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collective illusions

2007-06-20 17:18:45.236862+00 by Dan Lyke 4 comments

At some point recently Eric rightly called me out for my usual whining about "the legal system", because I wasn't really whining about the system, which seems to be pretty good as such things go, but about the legislative system or about a particular judge.

Government is an illusion in the mind of the governed, it only exists so long as we maintain this consensual hallucination in the rules and procedures that make up a lawful society. When that breaks down, we end up with mobs.

So it was bad enough to read yesterday that Antonin Scalia praised the illegal actions of the fictional character Jack Bauer:

"Are you going to convict Jack Bauer?" Judge Scalia challenged his fellow judges. "Say that criminal law is against him? 'You have the right to a jury trial?' Is any jury going to convict Jack Bauer? I don't think so.

"So the question is really whether we believe in these absolutes. And ought we believe in these absolutes."

I'd like to read a more in-depth article on the discussions that ensued, but today I read that a Texas mob killed the man who was trying to protect a driver in an accident that injured a child. "The child was taken to a hospital with non-life threatening injuries." The driver is cooperating with police.

David Rivas Morales, the man who stood up for due process, is dead.

[ related topics: Law Law Enforcement ]

comments in ascending chronological order (reverse):

#Comment Re: made: 2007-06-20 17:54:59.903952+00 by: ebradway [edit history]

Damn... Scalia has a screw loose. I usually find the greatest respect for Supreme Court Justices but this one is completely out of control.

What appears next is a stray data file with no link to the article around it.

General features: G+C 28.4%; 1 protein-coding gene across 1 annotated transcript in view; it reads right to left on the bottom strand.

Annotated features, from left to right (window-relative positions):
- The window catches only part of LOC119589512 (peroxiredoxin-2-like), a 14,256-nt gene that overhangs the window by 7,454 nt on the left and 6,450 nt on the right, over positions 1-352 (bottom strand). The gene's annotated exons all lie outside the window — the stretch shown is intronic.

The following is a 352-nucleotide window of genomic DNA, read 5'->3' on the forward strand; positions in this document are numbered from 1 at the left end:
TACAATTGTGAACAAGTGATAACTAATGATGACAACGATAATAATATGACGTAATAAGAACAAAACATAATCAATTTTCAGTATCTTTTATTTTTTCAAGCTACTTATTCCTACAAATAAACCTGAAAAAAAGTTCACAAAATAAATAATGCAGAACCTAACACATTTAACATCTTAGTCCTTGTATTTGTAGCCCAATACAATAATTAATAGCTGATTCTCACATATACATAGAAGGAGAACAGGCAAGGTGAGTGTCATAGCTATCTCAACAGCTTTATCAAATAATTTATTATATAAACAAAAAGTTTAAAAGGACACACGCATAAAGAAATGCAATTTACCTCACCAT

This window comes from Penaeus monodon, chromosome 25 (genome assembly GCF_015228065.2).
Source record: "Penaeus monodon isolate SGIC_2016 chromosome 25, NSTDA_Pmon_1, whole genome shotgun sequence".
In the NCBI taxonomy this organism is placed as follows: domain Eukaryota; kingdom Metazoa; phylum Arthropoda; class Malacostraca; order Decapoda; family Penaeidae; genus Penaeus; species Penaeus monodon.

The fictional character, Jack Bauer, saved a fictional Los Angeles from a fictional terrorist attack by using what should be fictional interrogation techniques. The problem is in non-fictional scenarios, it has been proven that torture does not yield valid information. That means if Jack Bauer were non-fictional and it was a non-fictional terrorist attack scenario, the likely fictional information yielded by torture would NOT have saved the non-fictional Los Angeles.

But our government, at all levels, has always had trouble separating fiction from non-fiction when it comes to matters of security.

#Comment Re: made: 2007-06-20 20:21:23.907726+00 by: Dan Lyke

And my thought is that, even if we assume all of the TV show as fact, it's certainly not up to a judge to pass judgement on the actions of "Jack Bauer". The prosecutor may choose to not bring charges (and face the consequences at the polls), the jury may choose to acquit despite the law (I assume we all remember John Peter Zenger[Wiki] from high school history?), but it's sure not the judge's place to make that decision.

#Comment Re: made: 2007-06-20 23:04:14.946244+00 by: TheSHAD0W

Government is in no way an illusion. If it were you could hassle the police or walk out of jail any time you wanted. The illusive part is that the people control it - excepting for those times when they overthrow it, then exchange it for a different government.

#Comment Re: made: 2007-06-20 23:20:51.536831+00 by: Dan Lyke

I disagree. I think the illusion is what distinguishes the government from organized crime. After all, the early days of the Cosa Nostra in New York were as protection for the Italian neighborhoods from the Irish cops.

I think we're mostly in agreement and just splitting terminology here, but the notion that it's a government is that collective hallucination that we may or may not be better off with.